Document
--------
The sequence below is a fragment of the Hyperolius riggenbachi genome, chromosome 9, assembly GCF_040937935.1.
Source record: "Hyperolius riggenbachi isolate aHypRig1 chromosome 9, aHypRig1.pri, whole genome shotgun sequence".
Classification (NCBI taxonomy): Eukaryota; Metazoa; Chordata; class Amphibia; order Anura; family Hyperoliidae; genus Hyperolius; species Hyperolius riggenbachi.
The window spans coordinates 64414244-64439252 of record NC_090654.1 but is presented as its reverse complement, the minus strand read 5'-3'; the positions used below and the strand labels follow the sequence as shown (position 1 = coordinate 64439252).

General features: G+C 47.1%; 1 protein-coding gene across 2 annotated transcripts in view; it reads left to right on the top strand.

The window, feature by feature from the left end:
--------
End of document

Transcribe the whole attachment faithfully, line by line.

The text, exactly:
The sequence below is a fragment of the Hyperolius riggenbachi genome, chromosome 9, assembly GCF_040937935.1.
Source record: "Hyperolius riggenbachi isolate aHypRig1 chromosome 9, aHypRig1.pri, whole genome shotgun sequence".
Classification (NCBI taxonomy): Eukaryota; Metazoa; Chordata; class Amphibia; order Anura; family Hyperoliidae; genus Hyperolius; species Hyperolius riggenbachi.
The window spans coordinates 64414244-64439252 of record NC_090654.1 but is presented as its reverse complement, the minus strand read 5'-3'; the positions used below and the strand labels follow the sequence as shown (position 1 = coordinate 64439252).

General features: G+C 47.1%; 1 protein-coding gene across 2 annotated transcripts in view; it reads left to right on the top strand.

The window, feature by feature from the left end: